Volume 10, Issue 2, 2017
Call for paper for the Special issue on:
“De-Politcization in the Neoliberal Era: Its Features and Consequences”
Editor: Fabio de Nardis, CSPS - University of Salento [email: firstname.lastname@example.org]
The objective of this special Issue is to collect contributions on the theme of the De-Politicization of the [representative] politics in the era of neoliberalism.
De-politicization has been defined in many ways [Foster et al. 2014]. We consider it, in short, to be a set of changes in the ways power is exercised. These modes downgrade the political nature of decision-making [Burnham 2001] and, through representation, give legitimacy to actors apparently less able to bear witness to the presence of the “political” [Wood and Flinders 2006; Hay 2007]. Politics appears less responsible for the decisions that affect the regulation of society and the impact of their costs and failures on economic and cultural processes. Political choices conditioned by the market acquire the character of necessity and inevitability. De-politicization has been consolidated in various ways. In the European context, a “government,” a “discourse and social” de-politicization have, in particular, been observed [Hay 2007].
The de-politicization of government in turn has different facets, concerning the polity [Jessop 2014] and the relationship between government and governance. It consists of the displacements of the decision-making powers from elective offices to arenas presented as neutral, objective as well as remote from – or "above" – institutional politics [Flinders 2008]: central banks, independent regulatory authorities, agencies of various types [Burnham 1999 ; Hay 2007; Kettel 2008], public utilities privatized and made dependent on the market rather than on the interference of politicians and their short term visions dictated by electoral rhythms [Flinders and Bullers 2006a]. These shifts define de-politicization as one of the effects of the meta-governance which re-regulates governance [Jessop 2011; Fawcett, Marsh 2014].
Another shift of powers, implemented through decisions of governments and national parliaments, benefits non-elected and of higher scale actors, such as strong (intergovernmental) bodies and procedures of the European Union (e.g. the 2012 Fiscal Compact) and the so-called Troika (Council, European Commission, IMF,ECB), and produces various forms of compliance with the international agreements and rules, whose enforcement is handed over to actors and technical tools [Flinders and Buller 2006b; Huggins 2015]. These shifts accumulate powers outside of state policy, but also call for a de-accountability of political actors [Burnham 2001; Kettel 2008; Wood and Flinders 2014]. This mechanism also operates at the local and territorial level.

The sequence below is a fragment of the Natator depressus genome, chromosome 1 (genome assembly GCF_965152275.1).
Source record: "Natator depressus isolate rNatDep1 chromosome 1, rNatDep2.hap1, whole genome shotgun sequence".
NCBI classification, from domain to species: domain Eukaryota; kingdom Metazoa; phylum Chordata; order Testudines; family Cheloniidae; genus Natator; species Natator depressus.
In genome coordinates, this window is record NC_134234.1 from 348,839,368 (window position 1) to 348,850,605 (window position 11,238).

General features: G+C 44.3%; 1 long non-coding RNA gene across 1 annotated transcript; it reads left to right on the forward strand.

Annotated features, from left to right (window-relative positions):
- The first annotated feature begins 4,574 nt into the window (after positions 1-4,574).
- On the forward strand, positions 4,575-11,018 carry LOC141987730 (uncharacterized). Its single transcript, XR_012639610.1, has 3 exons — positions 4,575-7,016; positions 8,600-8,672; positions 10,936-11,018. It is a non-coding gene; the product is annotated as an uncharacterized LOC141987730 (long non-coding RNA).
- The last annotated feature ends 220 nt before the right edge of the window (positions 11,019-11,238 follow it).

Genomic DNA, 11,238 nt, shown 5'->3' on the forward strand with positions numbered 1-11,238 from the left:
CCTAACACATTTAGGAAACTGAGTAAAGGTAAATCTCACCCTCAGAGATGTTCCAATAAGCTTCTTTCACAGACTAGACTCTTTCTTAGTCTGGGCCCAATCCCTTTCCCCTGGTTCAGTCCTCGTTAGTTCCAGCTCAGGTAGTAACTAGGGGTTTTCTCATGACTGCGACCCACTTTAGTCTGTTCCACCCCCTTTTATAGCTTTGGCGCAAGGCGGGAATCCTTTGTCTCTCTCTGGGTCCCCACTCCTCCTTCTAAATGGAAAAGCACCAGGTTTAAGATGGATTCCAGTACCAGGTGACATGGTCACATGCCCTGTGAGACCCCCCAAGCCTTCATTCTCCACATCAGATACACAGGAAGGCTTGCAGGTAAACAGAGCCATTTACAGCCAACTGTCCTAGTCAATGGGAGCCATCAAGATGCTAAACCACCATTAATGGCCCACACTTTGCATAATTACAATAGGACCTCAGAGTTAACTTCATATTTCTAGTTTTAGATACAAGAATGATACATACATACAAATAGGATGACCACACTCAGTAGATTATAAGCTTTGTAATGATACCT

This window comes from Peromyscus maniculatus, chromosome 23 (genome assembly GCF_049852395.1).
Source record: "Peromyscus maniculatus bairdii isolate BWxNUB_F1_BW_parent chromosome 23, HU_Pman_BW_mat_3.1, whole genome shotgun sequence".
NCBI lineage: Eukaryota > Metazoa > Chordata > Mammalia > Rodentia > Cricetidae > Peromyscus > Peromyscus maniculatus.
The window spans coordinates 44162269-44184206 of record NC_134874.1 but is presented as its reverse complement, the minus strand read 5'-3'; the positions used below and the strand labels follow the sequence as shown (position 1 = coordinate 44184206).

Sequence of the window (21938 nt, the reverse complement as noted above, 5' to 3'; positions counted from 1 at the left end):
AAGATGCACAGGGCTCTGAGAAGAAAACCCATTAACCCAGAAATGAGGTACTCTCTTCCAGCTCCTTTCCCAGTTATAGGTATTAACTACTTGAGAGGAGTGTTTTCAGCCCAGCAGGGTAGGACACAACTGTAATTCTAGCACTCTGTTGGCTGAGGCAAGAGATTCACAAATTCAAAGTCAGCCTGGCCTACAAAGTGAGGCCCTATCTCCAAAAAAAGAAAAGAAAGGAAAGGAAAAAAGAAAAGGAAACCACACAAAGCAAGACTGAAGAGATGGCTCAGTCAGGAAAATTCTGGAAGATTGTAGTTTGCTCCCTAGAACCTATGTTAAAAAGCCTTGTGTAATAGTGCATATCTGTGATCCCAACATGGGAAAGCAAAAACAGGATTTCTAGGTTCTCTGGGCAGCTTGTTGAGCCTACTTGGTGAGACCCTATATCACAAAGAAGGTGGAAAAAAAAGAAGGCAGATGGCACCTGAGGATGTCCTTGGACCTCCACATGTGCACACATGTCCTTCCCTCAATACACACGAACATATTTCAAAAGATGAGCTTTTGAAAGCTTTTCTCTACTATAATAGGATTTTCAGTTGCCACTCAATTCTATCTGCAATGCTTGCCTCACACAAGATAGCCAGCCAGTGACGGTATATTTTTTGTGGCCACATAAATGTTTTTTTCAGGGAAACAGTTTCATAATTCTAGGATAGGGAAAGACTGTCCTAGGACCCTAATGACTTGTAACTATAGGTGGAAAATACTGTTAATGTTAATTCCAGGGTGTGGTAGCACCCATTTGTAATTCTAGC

Another side of this phenomenon is the use of meta-decisions that make it impossible to make other decisions later, tying the hands of policymakers [Flinders and Buller 2006b]. For example, constitutionalizing the obligation of a balanced budget (as it happened in Italy) depoliticizes the national economic policy. Its task is reduced to monitoring and adjusting the process with measures that fall within pre-set standards.
Technicization of processes is also an important part of de-politicization, with the assignment of regulatory effects and resources allocation to technologies such as evaluation, with the primacy it gives to “the numbers”, or technical procedures in support of political decision-making. Choices become evidence-based and free from ideologies and social pressures. Or, again, expert systems, algorithms, rating and benchmarking. The “technicians” become the protagonists, sometimes called on to directly perform the function of “depoliticized politics,” as in the governments of national unity, legitimized in the name of emergencies and exceptional situations. For these governments, representation and consent have no value. They are chosen for their professional skills and their reliability for the markets and the supra-national institutions.